The innervation of the uveal tract is made by both sympathetic and parasympathetic fibers. The iris sphincter muscle is partly responsible for controlling the pupil size, while the ciliary body muscle is partly responsible for the lens accommodation and focus. The ciliary body muscle and iris sphincter muscle are supplied by parasympathetic fibers from the oculomotor nerve (CN III) via the short ciliary nerves, and by sympathetic nerve fibers via the long ciliary nerves. Medications that may stimulate or paralyze those neuronal pathways may alter the pupil size, either facilitating or precluding some intraocular procedures, such as cataract removal.

Tear Production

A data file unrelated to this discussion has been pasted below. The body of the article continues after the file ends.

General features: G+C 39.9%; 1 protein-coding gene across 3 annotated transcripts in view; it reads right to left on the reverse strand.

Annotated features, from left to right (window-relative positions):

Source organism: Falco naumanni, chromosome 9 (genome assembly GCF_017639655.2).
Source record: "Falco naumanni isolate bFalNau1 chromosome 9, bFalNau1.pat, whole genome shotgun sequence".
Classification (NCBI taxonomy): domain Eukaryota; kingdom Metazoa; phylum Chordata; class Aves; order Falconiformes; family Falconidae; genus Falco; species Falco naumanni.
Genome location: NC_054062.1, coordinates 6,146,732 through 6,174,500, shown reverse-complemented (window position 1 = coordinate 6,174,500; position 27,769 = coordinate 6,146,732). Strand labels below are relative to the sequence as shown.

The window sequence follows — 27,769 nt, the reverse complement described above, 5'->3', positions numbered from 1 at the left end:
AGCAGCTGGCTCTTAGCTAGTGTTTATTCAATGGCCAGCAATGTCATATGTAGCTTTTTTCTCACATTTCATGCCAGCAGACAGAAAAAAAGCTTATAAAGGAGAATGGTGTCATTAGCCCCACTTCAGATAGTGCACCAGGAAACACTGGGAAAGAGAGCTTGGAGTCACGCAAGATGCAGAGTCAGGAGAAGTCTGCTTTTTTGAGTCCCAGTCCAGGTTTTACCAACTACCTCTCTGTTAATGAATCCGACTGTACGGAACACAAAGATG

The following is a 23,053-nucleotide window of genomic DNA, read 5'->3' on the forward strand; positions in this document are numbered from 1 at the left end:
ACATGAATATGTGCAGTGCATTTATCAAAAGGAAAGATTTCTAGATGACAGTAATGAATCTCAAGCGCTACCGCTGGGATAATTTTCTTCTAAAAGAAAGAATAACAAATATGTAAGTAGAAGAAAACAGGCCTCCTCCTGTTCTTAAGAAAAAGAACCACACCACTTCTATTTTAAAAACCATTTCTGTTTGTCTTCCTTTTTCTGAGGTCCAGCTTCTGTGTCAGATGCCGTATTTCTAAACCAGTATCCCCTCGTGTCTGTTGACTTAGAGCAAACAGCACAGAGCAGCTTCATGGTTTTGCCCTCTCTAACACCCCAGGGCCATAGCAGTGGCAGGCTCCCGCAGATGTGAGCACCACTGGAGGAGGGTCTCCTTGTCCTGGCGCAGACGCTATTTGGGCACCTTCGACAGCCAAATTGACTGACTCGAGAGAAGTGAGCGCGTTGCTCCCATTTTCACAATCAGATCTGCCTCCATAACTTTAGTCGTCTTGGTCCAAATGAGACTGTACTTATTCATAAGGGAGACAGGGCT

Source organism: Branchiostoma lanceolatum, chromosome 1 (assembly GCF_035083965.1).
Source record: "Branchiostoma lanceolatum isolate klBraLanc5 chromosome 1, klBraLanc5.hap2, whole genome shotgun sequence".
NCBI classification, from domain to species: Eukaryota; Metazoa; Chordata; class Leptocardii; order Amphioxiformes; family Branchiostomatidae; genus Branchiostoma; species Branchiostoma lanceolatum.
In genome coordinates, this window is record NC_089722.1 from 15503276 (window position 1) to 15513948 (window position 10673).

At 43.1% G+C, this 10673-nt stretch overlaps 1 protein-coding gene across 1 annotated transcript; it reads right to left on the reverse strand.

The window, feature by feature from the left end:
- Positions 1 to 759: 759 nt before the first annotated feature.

The preocular tear film (POTF) is responsible for maintaining an optically uniform ocular surface, lubricating the cornea and conjunctiva, and providing nutrients to the cornea. The tears are mainly composed of three layers: (i) the outer lipid layer, produced by the meibomian glands, and responsible for preventing the evaporation of the tear film; (ii) the intermediate aqueous layer, produced by the orbital (or principal) gland and by the third eyelid gland, composed mainly by water, plus electrolytes, glucose, urea, globulins, lysozymes, and other solids, and responsible for providing the lubrication and nutrients to the cornea; (iii) the inner mucin layer, produced by the conjunctival goblet cells, responsible for anchoring the aqueous film to the corneal epithelium. Also, the POTF contains antibacterial cytokines and exerts some control over the ocular surface flora; therefore, the incidence of ocular surface infections is elevated in tear‐deficient patients.